Migraineur’s Guide to CAM - Introduction
Hang around a group of migraineurs long enough and someone will bring up Complementary and Alternative Medicine (CAM). Many of us have tried Feverfew, Butterbur, Vitamin B2, Magnesium, CoQ10, and a whole host of other natural remedies. The presence of so many dietary triggers causes us to choose wholesome foods, lots of water, and avoid processed or artificial foods. Some even find relief from special diets. In short, migraineurs are good candidates for CAM. We're also pretty well-educated health consumers. If we are to become responsible consumers of CAM products and services, we must learn to distinguish the different specialties and understand the scope of their expertise. Like any other health care providers, they have their strengths and weaknesses.
In this CAM series, I’d like to cover several modalities that you may want to consider when thinking about alternatives. My family operated a health food store online from 1997 to 2005. From 2002-2005, we also managed a brick-and-mortar health food store. I have tried many of the options we will be discussing. With a few exceptions, the treatments covered are unregulated by state or federal agencies. If you choose to participate in CAM, it is critical that you do your research and know what to expect. Many of these methods originate with cultures that think very differently about health and sickness than what we have come to expect in Western cultures. Understanding their views will help you make sense of the claims.
In order to understand the information in this series, there are a few terms you need to know:
- Conventional medicine - modern Western medical practices
- Traditional medicine - cultural, historical, or ancient medical practices
- Complementary medicine - a combination of traditional and conventional medicine
- Alternative medicine - the use of traditional medicine in lieu of conventional medicine
- Integrative medicine - a combination of conventional medicine and traditional practices that are supported by clinical studies
I have a lot of experience with CAM, some good, some bad. I will be sharing some of those experiences throughout the series as they relate to headache disorders. I also have specialized training in a few modalities. My views about CAM are not necessarily those of Migraine.com or Health Union, LLC or its executive staff. As always, before starting any new therapy, exercise program, or dietary change, please check with your doctor first.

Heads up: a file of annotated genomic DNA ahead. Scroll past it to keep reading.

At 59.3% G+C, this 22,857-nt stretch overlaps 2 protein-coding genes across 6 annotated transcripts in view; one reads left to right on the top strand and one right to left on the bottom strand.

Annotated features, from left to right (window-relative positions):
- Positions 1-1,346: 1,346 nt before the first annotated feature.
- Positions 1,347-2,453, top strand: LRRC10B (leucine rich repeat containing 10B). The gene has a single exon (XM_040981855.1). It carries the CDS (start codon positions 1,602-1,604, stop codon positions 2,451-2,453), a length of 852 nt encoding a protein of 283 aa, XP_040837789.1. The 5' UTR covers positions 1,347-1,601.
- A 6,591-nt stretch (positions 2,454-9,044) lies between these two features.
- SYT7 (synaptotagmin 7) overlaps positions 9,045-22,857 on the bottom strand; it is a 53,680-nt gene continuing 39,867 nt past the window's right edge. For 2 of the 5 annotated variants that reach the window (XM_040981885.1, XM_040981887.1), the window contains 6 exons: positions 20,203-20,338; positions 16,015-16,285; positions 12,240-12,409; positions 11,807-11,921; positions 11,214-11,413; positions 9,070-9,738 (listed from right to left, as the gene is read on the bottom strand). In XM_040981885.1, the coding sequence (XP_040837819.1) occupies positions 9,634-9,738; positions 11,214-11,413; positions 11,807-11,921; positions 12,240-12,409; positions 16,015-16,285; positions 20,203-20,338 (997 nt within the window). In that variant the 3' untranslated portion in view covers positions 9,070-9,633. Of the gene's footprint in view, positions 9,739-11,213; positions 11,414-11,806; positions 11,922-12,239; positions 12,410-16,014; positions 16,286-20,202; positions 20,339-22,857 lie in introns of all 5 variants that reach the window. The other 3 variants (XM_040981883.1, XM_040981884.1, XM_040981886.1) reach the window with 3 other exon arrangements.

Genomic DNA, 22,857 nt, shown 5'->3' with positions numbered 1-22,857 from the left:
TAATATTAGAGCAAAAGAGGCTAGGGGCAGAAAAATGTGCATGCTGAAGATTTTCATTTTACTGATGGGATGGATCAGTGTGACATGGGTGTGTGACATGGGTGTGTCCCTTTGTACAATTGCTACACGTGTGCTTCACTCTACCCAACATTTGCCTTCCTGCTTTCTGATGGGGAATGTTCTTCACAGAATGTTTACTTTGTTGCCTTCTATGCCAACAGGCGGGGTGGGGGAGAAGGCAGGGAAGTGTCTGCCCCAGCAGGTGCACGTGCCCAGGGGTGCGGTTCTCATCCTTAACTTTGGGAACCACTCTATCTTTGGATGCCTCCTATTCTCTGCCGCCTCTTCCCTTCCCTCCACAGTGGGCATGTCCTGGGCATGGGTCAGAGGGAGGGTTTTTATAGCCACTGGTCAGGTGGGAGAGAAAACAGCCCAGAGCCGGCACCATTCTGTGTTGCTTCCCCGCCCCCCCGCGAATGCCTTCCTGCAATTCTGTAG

Areas to be covered:
State licensed/certified therapies
- Naturopathic medicine
- Massage therapy
- Myofascial Release therapy
- Cranio-Sacral therapy
- Traditional Chinese Medicine
- Ayurvedic Medicine
Exercise & Meditation
- Tai Chi
- Qi Gong
- Kundalini Yoga
- Zen Meditation
- Transcendental™ Meditation
- Mindfulness-Based Stress Reduction
- Guided Meditation
- Bach Flower Therapy
Touch therapy & energy work
- Therapeutic Touch
- Craniosacral Therapy
- Quantum Energetics
CAM diagnostic tools
- Applied Kinesiology
- Saliva testing
- pH testing
- Hair analysis
Remember that very few of these healing methods have been subjected to rigorous clinical study. That does not mean that they are not effective. There are a few reasons why clinical trials have not been performed:
- The healing method is not easily tested using current clinical trials.
- There is a lack of interest in studying a given method.
- There is no financial incentive to conduct studies on CAM.
- There is a bias against certain "unscientific" claims.
You will discover that CAM practitioners generally speak in terms of "healing" or "the body's natural healing abilities" rather than in terms of "cure". Their views are often very different from what we are used to. If you choose to try a CAM method, be prepared for a cultural adjustment as you discover this new way of thinking about health.
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